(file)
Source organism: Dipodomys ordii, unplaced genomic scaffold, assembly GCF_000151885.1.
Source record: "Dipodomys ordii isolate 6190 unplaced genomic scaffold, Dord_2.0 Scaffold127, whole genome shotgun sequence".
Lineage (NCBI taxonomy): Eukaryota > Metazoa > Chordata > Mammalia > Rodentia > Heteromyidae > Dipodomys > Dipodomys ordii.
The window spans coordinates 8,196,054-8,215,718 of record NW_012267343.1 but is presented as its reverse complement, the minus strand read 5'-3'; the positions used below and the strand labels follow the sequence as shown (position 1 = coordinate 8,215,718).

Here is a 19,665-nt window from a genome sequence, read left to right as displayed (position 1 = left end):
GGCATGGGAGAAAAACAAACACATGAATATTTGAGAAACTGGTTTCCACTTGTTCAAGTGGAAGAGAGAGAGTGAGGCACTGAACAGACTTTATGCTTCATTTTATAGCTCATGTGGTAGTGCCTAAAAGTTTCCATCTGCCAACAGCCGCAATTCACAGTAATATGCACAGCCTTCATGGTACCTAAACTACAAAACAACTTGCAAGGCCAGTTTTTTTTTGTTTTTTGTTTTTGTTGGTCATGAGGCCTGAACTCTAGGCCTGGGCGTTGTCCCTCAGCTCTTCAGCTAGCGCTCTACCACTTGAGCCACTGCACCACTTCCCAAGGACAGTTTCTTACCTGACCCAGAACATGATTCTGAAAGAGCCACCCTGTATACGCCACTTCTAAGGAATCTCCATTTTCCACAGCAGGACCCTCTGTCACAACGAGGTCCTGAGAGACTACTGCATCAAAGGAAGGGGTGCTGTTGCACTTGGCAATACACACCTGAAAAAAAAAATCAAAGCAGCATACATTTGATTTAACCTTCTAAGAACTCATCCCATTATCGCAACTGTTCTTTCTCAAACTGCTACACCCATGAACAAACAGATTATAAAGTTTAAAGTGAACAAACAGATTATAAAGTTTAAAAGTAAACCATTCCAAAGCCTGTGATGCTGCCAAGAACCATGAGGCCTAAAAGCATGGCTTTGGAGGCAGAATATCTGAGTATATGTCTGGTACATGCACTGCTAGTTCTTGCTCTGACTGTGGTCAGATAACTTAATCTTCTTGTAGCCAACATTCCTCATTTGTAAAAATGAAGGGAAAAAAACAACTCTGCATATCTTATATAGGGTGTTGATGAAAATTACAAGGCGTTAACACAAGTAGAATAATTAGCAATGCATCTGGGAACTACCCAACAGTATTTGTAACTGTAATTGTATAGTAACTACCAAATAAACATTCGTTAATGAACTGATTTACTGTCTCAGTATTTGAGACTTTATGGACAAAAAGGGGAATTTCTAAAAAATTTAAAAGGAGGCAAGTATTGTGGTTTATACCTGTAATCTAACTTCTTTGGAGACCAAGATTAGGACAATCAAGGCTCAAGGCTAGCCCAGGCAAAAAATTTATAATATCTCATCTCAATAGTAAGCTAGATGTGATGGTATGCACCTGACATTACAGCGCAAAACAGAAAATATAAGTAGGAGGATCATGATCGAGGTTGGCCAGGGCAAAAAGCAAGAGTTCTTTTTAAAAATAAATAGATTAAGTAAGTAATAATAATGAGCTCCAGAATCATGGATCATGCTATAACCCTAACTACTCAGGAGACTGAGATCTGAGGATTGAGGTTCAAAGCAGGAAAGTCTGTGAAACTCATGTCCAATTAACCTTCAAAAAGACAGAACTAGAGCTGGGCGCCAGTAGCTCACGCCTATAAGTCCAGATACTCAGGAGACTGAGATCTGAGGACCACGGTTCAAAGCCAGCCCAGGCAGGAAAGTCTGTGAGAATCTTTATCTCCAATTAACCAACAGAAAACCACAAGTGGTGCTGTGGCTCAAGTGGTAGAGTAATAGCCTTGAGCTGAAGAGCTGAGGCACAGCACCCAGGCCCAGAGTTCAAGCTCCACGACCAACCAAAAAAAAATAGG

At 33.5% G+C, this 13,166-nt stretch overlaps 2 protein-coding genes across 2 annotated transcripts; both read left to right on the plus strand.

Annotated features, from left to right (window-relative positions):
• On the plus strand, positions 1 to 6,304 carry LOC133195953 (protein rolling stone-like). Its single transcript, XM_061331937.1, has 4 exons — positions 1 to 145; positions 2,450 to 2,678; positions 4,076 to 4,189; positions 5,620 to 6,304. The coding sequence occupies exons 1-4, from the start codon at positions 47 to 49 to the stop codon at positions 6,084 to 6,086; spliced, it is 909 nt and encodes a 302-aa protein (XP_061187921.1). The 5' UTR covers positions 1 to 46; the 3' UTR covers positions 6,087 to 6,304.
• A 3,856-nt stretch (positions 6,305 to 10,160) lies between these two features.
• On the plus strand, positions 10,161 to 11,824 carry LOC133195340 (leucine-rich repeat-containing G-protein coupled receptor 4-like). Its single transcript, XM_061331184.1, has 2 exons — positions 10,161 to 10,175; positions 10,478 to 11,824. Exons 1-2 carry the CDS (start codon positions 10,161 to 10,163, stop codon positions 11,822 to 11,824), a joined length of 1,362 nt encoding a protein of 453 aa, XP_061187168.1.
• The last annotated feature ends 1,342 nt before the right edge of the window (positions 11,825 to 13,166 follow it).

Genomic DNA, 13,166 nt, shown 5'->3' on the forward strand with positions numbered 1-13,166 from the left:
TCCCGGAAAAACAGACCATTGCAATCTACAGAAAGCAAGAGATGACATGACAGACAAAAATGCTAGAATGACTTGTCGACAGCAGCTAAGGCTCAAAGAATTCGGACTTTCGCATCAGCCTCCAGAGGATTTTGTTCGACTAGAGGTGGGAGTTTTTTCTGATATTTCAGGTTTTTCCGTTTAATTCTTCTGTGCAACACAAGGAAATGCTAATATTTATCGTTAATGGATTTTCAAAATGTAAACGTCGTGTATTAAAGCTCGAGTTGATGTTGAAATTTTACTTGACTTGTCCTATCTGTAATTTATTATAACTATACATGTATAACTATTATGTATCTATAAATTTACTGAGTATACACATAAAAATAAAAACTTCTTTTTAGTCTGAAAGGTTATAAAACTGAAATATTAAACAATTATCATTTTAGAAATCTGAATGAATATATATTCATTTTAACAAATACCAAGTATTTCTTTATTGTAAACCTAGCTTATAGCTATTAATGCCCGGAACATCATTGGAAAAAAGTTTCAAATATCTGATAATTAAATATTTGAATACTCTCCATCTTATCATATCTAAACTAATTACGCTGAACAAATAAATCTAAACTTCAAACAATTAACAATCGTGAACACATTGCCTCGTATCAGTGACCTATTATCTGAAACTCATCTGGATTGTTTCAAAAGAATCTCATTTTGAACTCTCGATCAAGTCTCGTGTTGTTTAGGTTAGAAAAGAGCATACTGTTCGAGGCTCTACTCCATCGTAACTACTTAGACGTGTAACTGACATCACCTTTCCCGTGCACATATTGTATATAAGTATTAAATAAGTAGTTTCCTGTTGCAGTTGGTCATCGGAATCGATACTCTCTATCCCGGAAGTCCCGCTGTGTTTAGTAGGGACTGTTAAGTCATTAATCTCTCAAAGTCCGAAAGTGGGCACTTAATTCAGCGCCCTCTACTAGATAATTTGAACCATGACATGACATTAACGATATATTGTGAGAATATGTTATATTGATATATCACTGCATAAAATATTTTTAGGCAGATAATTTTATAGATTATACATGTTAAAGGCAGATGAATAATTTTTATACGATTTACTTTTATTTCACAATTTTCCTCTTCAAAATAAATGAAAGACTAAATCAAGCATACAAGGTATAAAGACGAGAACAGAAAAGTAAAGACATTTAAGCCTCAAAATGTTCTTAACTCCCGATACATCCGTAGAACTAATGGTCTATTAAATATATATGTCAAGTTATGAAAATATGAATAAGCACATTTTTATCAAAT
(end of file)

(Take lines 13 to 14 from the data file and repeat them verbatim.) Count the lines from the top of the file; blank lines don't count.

Genomic DNA, 13,166 nt, shown 5'->3' on the forward strand with positions numbered 1-13,166 from the left:
TCCCGGAAAAACAGACCATTGCAATCTACAGAAAGCAAGAGATGACATGACAGACAAAAATGCTAGAATGACTTGTCGACAGCAGCTAAGGCTCAAAGAATTCGGACTTTCGCATCAGCCTCCAGAGGATTTTGTTCGACTAGAGGTGGGAGTTTTTTCTGATATTTCAGGTTTTTCCGTTTAATTCTTCTGTGCAACACAAGGAAATGCTAATATTTATCGTTAATGGATTTTCAAAATGTAAACGTCGTGTATTAAAGCTCGAGTTGATGTTGAAATTTTACTTGACTTGTCCTATCTGTAATTTATTATAACTATACATGTATAACTATTATGTATCTATAAATTTACTGAGTATACACATAAAAATAAAAACTTCTTTTTAGTCTGAAAGGTTATAAAACTGAAATATTAAACAATTATCATTTTAGAAATCTGAATGAATATATATTCATTTTAACAAATACCAAGTATTTCTTTATTGTAAACCTAGCTTATAGCTATTAATGCCCGGAACATCATTGGAAAAAAGTTTCAAATATCTGATAATTAAATATTTGAATACTCTCCATCTTATCATATCTAAACTAATTACGCTGAACAAATAAATCTAAACTTCAAACAATTAACAATCGTGAACACATTGCCTCGTATCAGTGACCTATTATCTGAAACTCATCTGGATTGTTTCAAAAGAATCTCATTTTGAACTCTCGATCAAGTCTCGTGTTGTTTAGGTTAGAAAAGAGCATACTGTTCGAGGCTCTACTCCATCGTAACTACTTAGACGTGTAACTGACATCACCTTTCCCGTGCACATATTGTATATAAGTATTAAATAAGTAGTTTCCTGTTGCAGTTGGTCATCGGAATCGATACTCTCTATCCCGGAAGTCCCGCTGTGTTTAGTAGGGACTGTTAAGTCATTAATCTCTCAAAGTCCGAAAGTGGGCACTTAATTCAGCGCCCTCTACTAGATAATTTGAACCATGACATGACATTAACGATATATTGTGAGAATATGTTATATTGATATATCACTGCATAAAATATTTTTAGGCAGATAATTTTATAGATTATACATGTTAAAGGCAGATGAATAATTTTTATACGATTTACTTTTATTTCACAATTTTCCTCTTCAAAATAAATGAAAGACTAAATCAAGCATACAAGGTATAAAGACGAGAACAGAAAAGTAAAGACATTTAAGCCTCAAAATGTTCTTAACTCCCGATACATCCGTAGAACTAATGGTCTATTAAATATATATGTCAAGTTATGAAAATATGAATAAGCACATTTTTATCAAAT